McCULLY COULD FACE MORE QUESTIONS

: Saudi businessman, George Assaf, who negotiated the deal with Mr McCully
 

Foreign Minister Murray McCully could face further questions from the Auditor General over his role in the Saudi sheep farm deal.

Parliamentary sources are saying that the papers released under the Official Information Act last week raised questions about whether Mr McCully might have breached conventions that apply to the appropriation of Government money.

The money was paid to establish a sheep farm in Saudi Arabia to which breeding stock would be sent from New Zealand.

The farm would then supply sheep for slaughter for the Muslim Haj in the kingdom.

When it came to power in 2008 the National Government had begun discussions with Saudi Arabia about resuming the export of live sheep for slaughter from New Zealand.

But because of what Trade Minister Tim Groser would later describe as “duplicity” by New Zealand, there was never any intention evident in papers on the matter released last week that the new Government intended that the live sheep exports go ahead.

Once Saudi Arabia realised this its relationship with New Zealand deteriorated even further.

In Parliament yesterday Labour’s David Parker asked the Prime Minister about a Cabinet meeting on February 18, 2013 when Cabinet noted the initial $4 million payment to a "Saudi investor", and did he ask why Cabinet approval was not being sought.

As POLITIK pointed out last week at  that meeting Mr McCully said $4 million was being spent from the Ministry of Foreign Affairs budget to acquire the “components  of the platform to conduct a three year pilot’ and another six million dollars for a project to use the platform.

He said the four million dollar figure had been established after negotiations with the parties who have invested in the trade in live sheep between New Zealand and Saudi Arabia.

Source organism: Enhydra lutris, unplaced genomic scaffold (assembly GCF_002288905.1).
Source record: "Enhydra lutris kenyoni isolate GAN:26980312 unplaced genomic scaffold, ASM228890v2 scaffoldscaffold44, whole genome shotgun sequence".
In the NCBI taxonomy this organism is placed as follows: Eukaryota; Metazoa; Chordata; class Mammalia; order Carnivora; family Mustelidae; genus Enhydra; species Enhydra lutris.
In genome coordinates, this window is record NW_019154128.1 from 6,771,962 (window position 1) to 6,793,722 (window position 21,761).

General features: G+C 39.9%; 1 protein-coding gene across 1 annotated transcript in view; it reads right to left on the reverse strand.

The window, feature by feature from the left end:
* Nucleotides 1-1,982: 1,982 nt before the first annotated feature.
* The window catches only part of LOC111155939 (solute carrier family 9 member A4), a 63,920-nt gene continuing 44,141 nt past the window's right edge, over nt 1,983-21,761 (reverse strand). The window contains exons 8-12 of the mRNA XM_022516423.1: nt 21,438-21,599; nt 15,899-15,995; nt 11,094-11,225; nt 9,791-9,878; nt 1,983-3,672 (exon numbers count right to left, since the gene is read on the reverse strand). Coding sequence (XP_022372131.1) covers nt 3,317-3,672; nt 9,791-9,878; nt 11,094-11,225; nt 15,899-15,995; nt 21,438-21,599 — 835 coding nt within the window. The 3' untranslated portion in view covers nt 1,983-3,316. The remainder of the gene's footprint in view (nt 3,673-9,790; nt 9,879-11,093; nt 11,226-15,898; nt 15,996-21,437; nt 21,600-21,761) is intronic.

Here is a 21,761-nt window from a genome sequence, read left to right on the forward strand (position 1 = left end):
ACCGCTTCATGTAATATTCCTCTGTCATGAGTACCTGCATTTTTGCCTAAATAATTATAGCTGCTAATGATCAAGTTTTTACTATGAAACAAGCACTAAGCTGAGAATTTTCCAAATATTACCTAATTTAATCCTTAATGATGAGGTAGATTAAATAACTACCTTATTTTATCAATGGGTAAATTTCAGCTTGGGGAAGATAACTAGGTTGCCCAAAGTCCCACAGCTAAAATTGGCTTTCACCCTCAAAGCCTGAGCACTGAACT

“While the Saudi parties would have preferred to enter discussions on the basis of seeking compensation for commercial loss as a result of Government decisions (and indicated that they had received legal advice suggesting they pursue a claim for between $20 and $30 million) the Government has made it clear we would not be a party to such discussions.”

Papers released last week under the Official Information Act, show that Mr McCully concluded his Cabinet presentation by saying that the deal had the potential to unlock a huge source of badly needed capital “and there is a serious prospect of getting the Gulf States Co-operation Council Free Trade Agreement across the line with “billions of dollars of advantage for New Zealand.”

Now, two years later, though the farm has been established and the payments made to the Saudi investors, there is no sign of the Free Trade Agreement.

In August 2013 the Auditor General wrote to MFAT CEO John Allen expressing reservations about the proposal.

In a note to Mr Allen advising him how to respond to the Auditor General, an MFAT team headed by Mr McCully’s special appointee, Alex Matheson, said that the business case was unusual in that MFAT was seeking to implement a decision already made by Cabinet “based on a diplomatic settlement with our Saudi partner.”

The issue has become a tangle of technicalities but more questions and possibly more investigations seem inevitable.

 

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